Limits...
Theoretical study of the role of metallic contacts in probing transport features of pure and defected graphene nanoribbons.

La Magna A, Deretzis I - Nanoscale Res Lett (2011)

Bottom Line: We theoretically characterize the formation of metal-graphene junctions as well as the effects of backscattering due to the presence of vacancies and impurities.Our results evidence that disorder can infer significant alterations on the conduction process, giving rise to mobility gaps in the conductance distribution.Moreover, we show the importance of metal-graphene coupling that gives rise to doping-related phenomena and a degradation of conductance quantization characteristics.

View Article: PubMed Central - HTML - PubMed

Affiliation: 1CNR IMM, Z,I, VIII Strada 5, 95121 Catania, Italy. antonino.lamagna@imm.cnr.it.

ABSTRACT
Understanding the roles of disorder and metal/graphene interface on the electronic and transport properties of graphene-based systems is crucial for a consistent analysis of the data deriving from experimental measurements. The present work is devoted to the detailed study of graphene nanoribbon systems by means of self-consistent quantum transport calculations. The computational formalism is based on a coupled Schrödinger/Poisson approach that respects both chemistry and electrostatics, applied to pure/defected graphene nanoribbons (ideally or end-contacted by various fcc metals). We theoretically characterize the formation of metal-graphene junctions as well as the effects of backscattering due to the presence of vacancies and impurities. Our results evidence that disorder can infer significant alterations on the conduction process, giving rise to mobility gaps in the conductance distribution. Moreover, we show the importance of metal-graphene coupling that gives rise to doping-related phenomena and a degradation of conductance quantization characteristics.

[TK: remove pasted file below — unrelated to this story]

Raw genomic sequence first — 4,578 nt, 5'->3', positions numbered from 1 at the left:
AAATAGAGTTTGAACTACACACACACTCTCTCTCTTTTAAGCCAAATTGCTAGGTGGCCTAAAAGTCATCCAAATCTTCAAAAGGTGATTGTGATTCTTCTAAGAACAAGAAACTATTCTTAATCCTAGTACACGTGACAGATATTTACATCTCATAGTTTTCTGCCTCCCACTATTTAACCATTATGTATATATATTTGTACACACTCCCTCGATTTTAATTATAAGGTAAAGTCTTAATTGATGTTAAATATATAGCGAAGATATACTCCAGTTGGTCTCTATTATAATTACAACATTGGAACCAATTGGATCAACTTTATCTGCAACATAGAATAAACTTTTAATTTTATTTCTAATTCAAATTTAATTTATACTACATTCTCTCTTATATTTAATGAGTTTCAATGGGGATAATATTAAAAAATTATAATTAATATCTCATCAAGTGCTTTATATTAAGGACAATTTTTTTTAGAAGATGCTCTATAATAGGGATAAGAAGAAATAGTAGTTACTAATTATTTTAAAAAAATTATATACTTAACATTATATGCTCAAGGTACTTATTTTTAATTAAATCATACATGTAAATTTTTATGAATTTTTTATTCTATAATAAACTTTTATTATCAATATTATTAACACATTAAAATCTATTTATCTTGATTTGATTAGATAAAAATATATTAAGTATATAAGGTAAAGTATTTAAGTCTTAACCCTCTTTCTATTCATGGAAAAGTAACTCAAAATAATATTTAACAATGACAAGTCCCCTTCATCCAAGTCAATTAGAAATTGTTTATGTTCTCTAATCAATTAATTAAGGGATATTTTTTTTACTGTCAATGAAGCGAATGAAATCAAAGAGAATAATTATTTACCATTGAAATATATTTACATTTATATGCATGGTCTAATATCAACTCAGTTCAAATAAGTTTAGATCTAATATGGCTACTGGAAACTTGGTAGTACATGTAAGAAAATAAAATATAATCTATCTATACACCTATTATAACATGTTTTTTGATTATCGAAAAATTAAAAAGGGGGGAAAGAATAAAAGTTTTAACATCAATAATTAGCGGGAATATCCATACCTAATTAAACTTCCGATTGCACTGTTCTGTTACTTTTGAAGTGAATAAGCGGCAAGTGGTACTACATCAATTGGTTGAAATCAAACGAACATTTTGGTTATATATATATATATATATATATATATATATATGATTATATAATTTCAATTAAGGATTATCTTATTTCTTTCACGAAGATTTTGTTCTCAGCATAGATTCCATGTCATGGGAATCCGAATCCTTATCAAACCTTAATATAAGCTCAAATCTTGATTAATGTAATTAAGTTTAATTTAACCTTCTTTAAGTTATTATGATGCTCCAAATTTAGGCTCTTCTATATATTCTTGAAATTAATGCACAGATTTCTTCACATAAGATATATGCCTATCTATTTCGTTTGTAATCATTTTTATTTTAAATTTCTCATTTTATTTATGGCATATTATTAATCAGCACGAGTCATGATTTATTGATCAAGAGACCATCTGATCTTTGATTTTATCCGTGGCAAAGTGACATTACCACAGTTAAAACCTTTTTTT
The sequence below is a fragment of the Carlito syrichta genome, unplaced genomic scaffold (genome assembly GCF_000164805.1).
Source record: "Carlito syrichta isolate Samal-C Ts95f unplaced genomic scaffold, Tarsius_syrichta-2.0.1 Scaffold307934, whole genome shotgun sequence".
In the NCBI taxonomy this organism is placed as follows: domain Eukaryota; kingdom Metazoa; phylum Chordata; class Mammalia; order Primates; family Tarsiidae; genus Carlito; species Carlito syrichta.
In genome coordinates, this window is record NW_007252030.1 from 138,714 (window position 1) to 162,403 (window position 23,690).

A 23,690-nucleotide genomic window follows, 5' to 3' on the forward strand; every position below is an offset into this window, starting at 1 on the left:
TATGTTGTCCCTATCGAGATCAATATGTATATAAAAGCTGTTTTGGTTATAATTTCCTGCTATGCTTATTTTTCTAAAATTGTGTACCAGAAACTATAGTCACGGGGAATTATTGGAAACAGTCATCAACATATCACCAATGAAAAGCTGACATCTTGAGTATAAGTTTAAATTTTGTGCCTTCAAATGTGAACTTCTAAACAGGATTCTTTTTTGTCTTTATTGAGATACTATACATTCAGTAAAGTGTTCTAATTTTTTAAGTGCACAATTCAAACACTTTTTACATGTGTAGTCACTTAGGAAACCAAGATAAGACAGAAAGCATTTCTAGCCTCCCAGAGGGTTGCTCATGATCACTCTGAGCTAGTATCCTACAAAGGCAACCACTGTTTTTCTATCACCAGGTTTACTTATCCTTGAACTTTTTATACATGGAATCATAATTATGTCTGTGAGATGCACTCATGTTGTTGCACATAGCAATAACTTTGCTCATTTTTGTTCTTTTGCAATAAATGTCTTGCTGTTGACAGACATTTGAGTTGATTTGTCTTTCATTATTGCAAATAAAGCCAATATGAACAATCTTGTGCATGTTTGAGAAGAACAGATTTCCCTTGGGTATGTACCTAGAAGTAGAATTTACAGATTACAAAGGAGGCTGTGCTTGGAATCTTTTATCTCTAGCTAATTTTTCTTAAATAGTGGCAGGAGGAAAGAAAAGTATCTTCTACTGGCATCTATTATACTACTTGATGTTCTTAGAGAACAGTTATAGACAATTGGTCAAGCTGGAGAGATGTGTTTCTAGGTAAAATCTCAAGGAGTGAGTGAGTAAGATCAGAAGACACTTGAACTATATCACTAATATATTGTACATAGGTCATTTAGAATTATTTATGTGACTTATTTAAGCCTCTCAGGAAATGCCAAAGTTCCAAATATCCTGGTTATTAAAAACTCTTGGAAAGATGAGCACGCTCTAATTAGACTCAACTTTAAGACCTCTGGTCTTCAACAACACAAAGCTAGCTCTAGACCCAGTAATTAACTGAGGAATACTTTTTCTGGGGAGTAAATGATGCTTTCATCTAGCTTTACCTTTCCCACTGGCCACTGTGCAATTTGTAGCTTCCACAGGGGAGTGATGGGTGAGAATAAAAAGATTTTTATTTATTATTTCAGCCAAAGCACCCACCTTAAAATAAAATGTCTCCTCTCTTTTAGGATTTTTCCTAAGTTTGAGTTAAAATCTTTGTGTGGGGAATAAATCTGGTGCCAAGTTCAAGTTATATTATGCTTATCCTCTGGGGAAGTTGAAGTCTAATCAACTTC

No MeSH data available.


Current-voltage characteristics. I-V characteristics derived by the NEGF in the Landauer-Buttiker scheme for a Na = 16 AGNR, end-contacted with three different metals Au (black line), Pd (green line), and Al (red line).
© Copyright Policy - open-access
Related In: Results  -  Collection

License
getmorefigures.php?uid=PMC3211293&req=5

Figure 5: Current-voltage characteristics. I-V characteristics derived by the NEGF in the Landauer-Buttiker scheme for a Na = 16 AGNR, end-contacted with three different metals Au (black line), Pd (green line), and Al (red line).

Mentions: Current-voltage (I-V) characteristics of the junction in the case of a pure Na = 16 AGNR contacted with different metals are reported in Figure 5. Larger I values obtained for a negative bias in the case of Pd with respect Au are due to its slighter more pronounced p-type character (while in turn Au seems transparent near the Fermi level with the conductance arriving at the 1 G0 = 2e2/h plateau of the ideal case). Al has a lower work function with respect to graphene and the Al-GNR junction shows a quasi-ambipolar Schottky behavior (i.e., the I-V characteristic is almost symmetric for positive and negative bias). However, in the latter case, the dominant aspect is the strong scattering by the contacts and the related suppression of the contact transparency.